Now that you’ve assembled your aquarium, you’re about to rush to the aquarium store to buy lots of cool fish. Not so fast! There are a few other issues to consider. What kind of fish are suitable for your aquarium? If it’s a small set-up, like a 10 or 20 gallon tank, you want to restrict yourself to small fish that are less than 3 inches in length. Also, get “peaceful” fish that are suitable for a community tank; stay away from aggressive species.
When you’re picking out your fish, be sure to ask about its adult size and temperament. A good aquarium store will be able to advise you on your selection. And if they can’t, do your shopping elsewhere; you want an aquarium store with staff who are well-versed in fish-keeping. When picking out your fish, make sure the fish in the store tank are healthy. If they appear inactive and emaciated, I recommend you leave that store and never return — I would never do business with a store that cannot properly care for its animals.
Don’t buy all your fish at once. Start off with two to four small fish, and keep them in your aquarium for about 2 weeks. There’s a very important reason for this. Remember the biological filtration I mentioned earlier? Fish waste contains ammonia. What your tank needs is a certain type of bacteria to break the ammonia down into less harmful components (nitrates and nitrites). This ammonia-zapping bacteria is airborne everywhere — it just needs time to settle down in your tank and multiply. When too many fish are introduced to a new tank, the bacteria will be unable to keep up with processing the ammonia. The ammonia and nitrites will build up to dangerous levels and eventually kill the fish.
This settling-in phase for the bacteria is called “cycling.” During the first few days, you’ll notice the water getting slightly cloudy-white. Not to worry–that’s normal and will clear away in a few days. After the initial cycling phase, you can start adding new fish. But do it slowly, about 3-4 small fish, or 1-2 medium-sized fish, every two weeks, to give the bacteria time to multiply and keep up with the additional load of fish waste. So, how many fish can you keep? The general rule is “one inch per gallon.” Therefore, it’s real important to know in advance how large your fish will get before purchasing them.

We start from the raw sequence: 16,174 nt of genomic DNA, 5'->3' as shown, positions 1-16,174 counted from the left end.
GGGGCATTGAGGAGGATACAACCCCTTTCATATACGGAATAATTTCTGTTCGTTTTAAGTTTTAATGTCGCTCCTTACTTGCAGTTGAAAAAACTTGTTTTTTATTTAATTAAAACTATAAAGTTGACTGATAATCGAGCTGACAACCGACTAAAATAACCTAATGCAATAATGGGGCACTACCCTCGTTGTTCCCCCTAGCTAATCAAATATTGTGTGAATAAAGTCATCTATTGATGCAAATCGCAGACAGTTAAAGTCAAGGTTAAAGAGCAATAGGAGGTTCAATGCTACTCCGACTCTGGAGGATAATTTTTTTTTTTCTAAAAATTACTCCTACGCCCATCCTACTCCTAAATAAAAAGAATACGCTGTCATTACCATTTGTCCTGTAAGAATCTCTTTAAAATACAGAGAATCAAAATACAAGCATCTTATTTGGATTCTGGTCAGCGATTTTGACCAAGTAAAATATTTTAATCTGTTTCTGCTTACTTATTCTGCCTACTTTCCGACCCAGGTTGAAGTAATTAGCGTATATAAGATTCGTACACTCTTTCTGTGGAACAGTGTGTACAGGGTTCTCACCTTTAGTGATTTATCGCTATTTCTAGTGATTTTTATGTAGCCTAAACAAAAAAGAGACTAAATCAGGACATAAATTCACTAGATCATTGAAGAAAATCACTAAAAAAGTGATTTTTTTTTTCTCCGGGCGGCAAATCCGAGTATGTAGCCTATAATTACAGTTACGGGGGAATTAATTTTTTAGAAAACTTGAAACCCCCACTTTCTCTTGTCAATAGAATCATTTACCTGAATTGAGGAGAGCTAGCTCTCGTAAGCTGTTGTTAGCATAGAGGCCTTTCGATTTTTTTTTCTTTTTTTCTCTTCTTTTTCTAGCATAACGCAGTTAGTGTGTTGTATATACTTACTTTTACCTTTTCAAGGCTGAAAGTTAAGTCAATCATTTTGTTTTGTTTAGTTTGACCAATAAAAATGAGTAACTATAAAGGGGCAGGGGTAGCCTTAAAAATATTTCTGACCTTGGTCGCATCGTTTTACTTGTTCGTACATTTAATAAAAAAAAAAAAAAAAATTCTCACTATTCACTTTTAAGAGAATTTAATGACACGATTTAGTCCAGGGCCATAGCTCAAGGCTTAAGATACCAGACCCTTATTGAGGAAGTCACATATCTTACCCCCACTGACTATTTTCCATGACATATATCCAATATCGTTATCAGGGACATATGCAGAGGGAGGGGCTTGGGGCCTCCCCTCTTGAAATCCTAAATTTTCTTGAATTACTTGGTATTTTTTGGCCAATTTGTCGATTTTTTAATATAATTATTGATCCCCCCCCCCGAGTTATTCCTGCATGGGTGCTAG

By the way, don’t just dump the fish you bought from the bag to the tank. New fish need time to acclimate to their new home because the water conditions in the store tank are slightly different from your tank at home. When you bring new fish home, first let the bag containing them float in the tank for about 15 minutes; this is done to let the water in the bag slowly reach the same temperature as the tank water. Then, open the bag and ladle out some of the water. Replace the quantity you removed with some water from your tank. Repeat this process about three to four times, about 10 minutes apart. This will help the fish gradually adjust to the slightly different pH of your tank water. To release the fish, gently tip the bag and allow the fish to swim into your tank. The fish will be quite stressed at first, and may hide for a couple of hours. But they will eventually get used to their new home, and start exploring every nook and cranny.